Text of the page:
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Charmion von Wiegand: Offering of the Universe - An Artist's Path from Mondrian to Mantra

March 15 – May 12, 2007


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Art & Living Magazine 2007

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The New York Sun, April 12, 2007

by Lance Esplund

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"Abstract Art is the plastic expression of the conscious search toward an integration of the energies of nature and the creative facilities of man: toward unity and equilibrium."

Charmion von Wiegand, Salon des Realties Nouvelles,
Palais des Beaux-Arts, Paris, France, June 10-July 15, 1950


Michael Rosenfeld Gallery is pleased to present its fourth solo exhibition featuring the work of Charmion von Wiegand (American, 1898-1983). Offering of the Universe - An Artist's Path from Mondrian to Mantra will present twenty-five paintings and works on paper from the late 1950s through the 1970s. The exhibition will be the first opportunity to explore in depth the profound impact Tibetan Buddhist art and the practice of Buddhism had on the creative output of the artist. As early as 1949, specific signs and symbols begin to appear in von Wiegand's colorful, abstract compositions; painting titles refer to shrines, mandalas and Buddhist concepts. To date, these later works have been marginalized for her 1940s geometric, abstract paintings that resemble her aged friend, the great Dutch modernist Piet Mondrian.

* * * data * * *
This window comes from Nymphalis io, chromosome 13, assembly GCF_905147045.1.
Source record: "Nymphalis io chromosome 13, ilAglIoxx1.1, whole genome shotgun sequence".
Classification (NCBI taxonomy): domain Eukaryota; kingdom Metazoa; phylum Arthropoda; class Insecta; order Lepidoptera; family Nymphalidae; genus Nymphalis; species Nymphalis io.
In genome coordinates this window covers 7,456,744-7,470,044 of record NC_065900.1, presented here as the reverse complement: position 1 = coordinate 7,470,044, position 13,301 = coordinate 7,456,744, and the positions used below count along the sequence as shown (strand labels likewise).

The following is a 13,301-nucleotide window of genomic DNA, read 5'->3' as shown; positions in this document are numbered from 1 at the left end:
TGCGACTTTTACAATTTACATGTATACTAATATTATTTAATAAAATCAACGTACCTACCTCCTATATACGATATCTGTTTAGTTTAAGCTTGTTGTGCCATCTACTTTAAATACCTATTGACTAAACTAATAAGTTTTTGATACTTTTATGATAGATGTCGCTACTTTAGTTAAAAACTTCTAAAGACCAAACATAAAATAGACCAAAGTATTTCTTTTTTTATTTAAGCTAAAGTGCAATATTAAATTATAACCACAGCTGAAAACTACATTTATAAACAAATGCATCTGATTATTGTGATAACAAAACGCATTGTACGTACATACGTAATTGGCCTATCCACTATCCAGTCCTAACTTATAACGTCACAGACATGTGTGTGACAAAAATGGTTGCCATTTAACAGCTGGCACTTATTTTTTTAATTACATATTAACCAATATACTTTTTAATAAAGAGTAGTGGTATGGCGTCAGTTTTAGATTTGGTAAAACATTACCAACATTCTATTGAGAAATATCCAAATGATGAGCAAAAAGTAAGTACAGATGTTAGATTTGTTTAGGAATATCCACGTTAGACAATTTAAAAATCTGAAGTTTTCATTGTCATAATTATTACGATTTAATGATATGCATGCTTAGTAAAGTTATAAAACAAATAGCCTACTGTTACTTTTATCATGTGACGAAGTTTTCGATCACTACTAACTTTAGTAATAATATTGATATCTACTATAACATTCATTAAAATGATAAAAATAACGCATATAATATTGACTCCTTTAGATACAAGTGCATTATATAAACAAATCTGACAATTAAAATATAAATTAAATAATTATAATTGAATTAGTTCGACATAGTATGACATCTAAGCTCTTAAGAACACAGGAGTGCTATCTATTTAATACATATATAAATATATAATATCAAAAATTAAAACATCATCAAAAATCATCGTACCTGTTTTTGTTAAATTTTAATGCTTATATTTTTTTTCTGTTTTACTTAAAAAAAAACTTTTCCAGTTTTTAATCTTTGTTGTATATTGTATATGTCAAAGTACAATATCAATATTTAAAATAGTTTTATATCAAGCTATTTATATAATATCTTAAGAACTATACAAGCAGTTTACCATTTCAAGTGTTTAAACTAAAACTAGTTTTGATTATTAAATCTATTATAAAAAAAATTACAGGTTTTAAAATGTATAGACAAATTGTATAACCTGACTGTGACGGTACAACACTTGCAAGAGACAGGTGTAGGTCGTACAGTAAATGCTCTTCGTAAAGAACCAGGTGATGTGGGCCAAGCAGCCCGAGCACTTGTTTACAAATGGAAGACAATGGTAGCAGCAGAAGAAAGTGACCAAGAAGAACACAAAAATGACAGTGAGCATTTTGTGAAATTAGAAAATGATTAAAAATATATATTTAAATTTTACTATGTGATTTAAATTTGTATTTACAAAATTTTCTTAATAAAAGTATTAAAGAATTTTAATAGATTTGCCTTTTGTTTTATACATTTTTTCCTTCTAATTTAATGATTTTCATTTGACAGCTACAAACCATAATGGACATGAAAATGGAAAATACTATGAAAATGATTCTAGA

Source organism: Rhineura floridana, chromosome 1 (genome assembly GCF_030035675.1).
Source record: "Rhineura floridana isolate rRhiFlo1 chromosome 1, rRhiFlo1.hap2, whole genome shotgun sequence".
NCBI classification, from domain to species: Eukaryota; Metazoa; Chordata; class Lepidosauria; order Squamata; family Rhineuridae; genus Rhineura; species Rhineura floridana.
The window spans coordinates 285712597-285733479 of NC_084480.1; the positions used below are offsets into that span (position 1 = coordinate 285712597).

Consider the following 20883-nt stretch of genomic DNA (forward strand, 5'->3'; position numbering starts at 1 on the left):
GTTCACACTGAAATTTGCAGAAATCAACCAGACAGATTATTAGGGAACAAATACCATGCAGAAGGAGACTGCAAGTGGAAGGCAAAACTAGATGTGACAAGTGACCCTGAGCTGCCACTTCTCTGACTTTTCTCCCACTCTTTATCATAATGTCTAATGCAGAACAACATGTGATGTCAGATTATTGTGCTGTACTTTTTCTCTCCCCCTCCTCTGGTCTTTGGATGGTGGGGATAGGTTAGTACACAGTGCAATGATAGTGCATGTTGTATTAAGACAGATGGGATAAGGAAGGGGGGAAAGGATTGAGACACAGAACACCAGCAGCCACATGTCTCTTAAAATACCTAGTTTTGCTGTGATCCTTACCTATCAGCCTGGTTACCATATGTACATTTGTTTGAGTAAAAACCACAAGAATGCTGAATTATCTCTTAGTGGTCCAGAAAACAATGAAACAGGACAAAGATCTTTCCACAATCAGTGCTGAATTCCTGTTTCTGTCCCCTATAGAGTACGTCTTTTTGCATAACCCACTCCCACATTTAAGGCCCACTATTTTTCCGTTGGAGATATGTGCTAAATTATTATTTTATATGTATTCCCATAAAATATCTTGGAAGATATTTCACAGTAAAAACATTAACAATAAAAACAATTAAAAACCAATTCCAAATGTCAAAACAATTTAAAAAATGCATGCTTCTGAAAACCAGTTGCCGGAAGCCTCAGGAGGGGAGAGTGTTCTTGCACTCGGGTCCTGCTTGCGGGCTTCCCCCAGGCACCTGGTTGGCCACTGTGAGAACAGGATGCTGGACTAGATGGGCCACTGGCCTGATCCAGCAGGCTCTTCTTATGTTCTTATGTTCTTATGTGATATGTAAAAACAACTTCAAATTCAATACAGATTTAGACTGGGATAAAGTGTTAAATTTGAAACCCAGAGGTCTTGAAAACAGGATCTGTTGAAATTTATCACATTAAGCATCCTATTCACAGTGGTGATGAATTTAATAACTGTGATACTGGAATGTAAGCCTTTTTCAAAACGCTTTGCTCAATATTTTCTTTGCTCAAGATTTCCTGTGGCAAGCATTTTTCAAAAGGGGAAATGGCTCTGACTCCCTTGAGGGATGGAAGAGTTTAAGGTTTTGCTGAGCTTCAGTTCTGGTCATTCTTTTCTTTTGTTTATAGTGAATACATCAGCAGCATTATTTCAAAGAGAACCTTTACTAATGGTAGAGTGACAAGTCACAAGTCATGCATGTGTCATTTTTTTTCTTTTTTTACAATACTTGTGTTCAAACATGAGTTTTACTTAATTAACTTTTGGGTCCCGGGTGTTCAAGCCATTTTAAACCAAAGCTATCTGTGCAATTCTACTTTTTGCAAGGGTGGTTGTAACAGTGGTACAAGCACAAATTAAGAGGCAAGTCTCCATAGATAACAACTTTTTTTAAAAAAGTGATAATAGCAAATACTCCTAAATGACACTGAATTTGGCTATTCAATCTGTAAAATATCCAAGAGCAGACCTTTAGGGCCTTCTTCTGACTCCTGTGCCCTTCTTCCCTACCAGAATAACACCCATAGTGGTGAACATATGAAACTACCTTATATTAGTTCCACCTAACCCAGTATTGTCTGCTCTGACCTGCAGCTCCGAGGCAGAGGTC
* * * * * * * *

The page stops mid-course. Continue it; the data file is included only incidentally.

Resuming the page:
An opening reception will be held Thursday, March 15 from 6:00-8:00pm. The exhibition will be accompanied by a fully illustrated color catalogue with an introduction by Helen Tworkov and an essay by Stephen Westfall.